PREPOSITIONS OF TIME

AT   ON
We use at with times   We use on with dates and days
at 5 o’clock - at 11.45 - at midnight - at lunchtime   on 12 March - on Friday(s) - on Friday morning(s)
Tom usually gets up at 7 o’clock.   on Sunday afternoon(s) - on Saturday night(s)
on Christmas Day (but at Christmas)
We use at in these expressions    
at night - at Christmas - at the moment / at present - at the same time - at weekends - at the age of...    
     
IN   DURING
We use in for longer periods of time   We use during + noun to say when something happens
in April - in 1986 - in winter - in the 19th century - in the 1970s - in the morning(s) / in the afternoon(s) / in the evening(s)   during the film - during our holiday - during the night
We met a lot of interesting people during our holiday.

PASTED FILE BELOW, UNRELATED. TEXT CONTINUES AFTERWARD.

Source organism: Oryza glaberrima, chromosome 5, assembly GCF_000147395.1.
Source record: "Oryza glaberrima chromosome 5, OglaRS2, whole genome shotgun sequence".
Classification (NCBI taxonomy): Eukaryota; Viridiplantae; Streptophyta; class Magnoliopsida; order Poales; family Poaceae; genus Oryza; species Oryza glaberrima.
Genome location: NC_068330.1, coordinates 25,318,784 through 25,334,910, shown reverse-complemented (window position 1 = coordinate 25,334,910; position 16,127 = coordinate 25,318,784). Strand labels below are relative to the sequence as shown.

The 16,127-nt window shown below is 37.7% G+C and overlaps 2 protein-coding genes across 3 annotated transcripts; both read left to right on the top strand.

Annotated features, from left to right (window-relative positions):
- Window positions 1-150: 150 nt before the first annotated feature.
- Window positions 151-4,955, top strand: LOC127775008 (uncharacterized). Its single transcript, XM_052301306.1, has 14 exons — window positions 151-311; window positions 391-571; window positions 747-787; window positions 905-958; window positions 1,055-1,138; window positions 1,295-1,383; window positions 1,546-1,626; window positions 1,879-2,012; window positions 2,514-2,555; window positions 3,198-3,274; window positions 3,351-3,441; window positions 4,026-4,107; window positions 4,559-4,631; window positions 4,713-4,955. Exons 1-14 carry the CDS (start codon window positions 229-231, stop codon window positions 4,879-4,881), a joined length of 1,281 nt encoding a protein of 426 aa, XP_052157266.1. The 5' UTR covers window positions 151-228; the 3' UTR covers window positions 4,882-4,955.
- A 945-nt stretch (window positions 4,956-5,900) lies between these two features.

I fell asleep during the film.
In + period of time = a time in the future:    
Jack will be back in a week.
The train will leave in a few minutes.
   
     
In + how long it takes to do something    
I learned to drive in four weeks.    
     
FOR   SINCE
We use for + a period of time expressing duration   We use since + a starting point, a specific time
for six years - for two hours - for a week   since April - since 1992 - since 8 o’ clock
I’ve lived in this house for six years. They have been watching TV for two hours.   It has been raining since one o’ clock. They’ve known each other since they were at school.
     
UNTIL   FROM - TO
We use until/till to say how long a situation continues   We use from - to + beginning and end of a period
Let’s wait until it stops raining. I stayed in bed until half past nine.   Last evening we watched TV from 5 to 8 o’ clock.

 

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